Neck warmers--just a tube about the size of the hat--in both dimensions, open on both ends, no hems.


QuoteMaybe a kilt would do if a tutu is well... not manly enough.  :-[
Is there a Kangiser clan tartan?   :-?

Sorry Don.  We were forced to give up wearing Kilts due to modern building construction practices.  Street ventilation exhausts are a real killer.

..and who ever heard of a Lithuanian in a kilt? :-?


QuoteI should point out that there is a very practical side to my philosophic post about Glenn's creative building. It is one Glenn and I, at least, will find useful. You are welcome to subscribe as well.

When a spouse or relative asks, "Why the &*#@ haven't you finished the (fill-in-the-blank) project?" You can answer, "I'm still dancing it into reality".  :D

I have been working on perfecting different versions of this excuse for years, John.  I'm not finished yet though...


I think my grandmother may have had ancestors in Scotland -- she was a Mann.  People sometimes don't believe me when I tell them that my grandmother was a Mann.

Old Family photo?

I just don't see any of my family wearing kilts.  Sorry. :-/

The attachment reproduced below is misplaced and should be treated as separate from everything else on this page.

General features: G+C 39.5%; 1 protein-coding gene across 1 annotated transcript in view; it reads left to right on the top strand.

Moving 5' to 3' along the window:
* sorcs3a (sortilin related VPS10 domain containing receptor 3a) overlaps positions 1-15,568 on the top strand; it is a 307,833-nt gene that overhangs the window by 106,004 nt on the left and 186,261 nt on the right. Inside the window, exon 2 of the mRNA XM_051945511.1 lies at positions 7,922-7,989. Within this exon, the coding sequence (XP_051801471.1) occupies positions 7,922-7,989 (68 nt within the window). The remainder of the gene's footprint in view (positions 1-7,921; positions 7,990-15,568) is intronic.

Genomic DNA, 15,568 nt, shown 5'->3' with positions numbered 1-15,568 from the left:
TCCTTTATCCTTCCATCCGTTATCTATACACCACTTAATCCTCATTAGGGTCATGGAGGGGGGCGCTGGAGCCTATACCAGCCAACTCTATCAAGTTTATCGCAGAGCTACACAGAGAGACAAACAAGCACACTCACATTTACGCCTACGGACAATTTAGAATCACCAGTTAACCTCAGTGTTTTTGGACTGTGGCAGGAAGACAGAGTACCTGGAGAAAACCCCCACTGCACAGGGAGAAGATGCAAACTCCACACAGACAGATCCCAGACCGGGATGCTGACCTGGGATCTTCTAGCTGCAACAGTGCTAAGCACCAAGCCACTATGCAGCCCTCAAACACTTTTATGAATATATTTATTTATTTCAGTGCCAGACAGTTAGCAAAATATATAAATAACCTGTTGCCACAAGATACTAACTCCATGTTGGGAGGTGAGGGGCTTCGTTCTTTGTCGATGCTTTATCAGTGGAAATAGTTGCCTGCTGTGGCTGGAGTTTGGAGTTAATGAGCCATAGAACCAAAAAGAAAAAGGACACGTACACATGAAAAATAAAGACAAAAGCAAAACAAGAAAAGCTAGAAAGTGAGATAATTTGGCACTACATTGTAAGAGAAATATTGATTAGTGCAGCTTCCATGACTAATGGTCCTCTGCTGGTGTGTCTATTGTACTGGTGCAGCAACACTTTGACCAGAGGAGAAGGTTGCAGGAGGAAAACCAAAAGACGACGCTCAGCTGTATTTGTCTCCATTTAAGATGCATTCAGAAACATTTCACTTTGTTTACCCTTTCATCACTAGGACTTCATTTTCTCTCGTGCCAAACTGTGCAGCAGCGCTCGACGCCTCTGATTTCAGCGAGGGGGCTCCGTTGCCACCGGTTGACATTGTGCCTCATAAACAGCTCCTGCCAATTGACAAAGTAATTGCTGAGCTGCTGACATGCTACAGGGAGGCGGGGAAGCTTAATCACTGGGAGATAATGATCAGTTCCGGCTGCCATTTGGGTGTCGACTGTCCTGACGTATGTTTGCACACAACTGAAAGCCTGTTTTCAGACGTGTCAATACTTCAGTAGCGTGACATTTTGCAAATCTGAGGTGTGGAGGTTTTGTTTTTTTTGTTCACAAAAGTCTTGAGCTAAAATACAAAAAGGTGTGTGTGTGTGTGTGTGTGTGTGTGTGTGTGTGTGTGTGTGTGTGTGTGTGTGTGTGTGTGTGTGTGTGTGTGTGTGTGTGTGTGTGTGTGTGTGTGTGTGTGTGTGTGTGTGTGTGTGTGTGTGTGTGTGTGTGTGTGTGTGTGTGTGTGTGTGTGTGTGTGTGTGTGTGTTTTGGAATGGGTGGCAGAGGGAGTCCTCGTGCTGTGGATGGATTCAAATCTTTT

I don't think I'd be caught dead in one either. I don't think much of bagpipes either. Nor Haggis.


Don, I've eaten a lot of weird things, but Haggis isn't one of them, nor is it likely to ever be. :P


I sampled some in Scotland.  Before the trip I swore to try a traditional food from each country visited as well as their national drink. I didn't like the haggis all that much, but then I'm not an oatmeal fan (there's a lot of oatmeal in traditional Haggis). I did find that accompanying the haggis with equal parts of the national drink (Scotch - single malt is the best) made the haggis more palatable.  ;)

I liked most of the foods and most of the drinks. (could never acquire a taste for Greek retsina though... tastes like turpentine to me.


Quoteret·si·na Pronunciation (rts-n, rt-sn)
A Greek white or rosé wine flavored with pine resin.
[Modern Greek, probably from Italian resina, resin, from Latin rsna; see resin.]

Well - that explains the taste.

The native Americans here used to chew pine tree resin - pitch as a gum.  I tried it - also taste lit turpentine.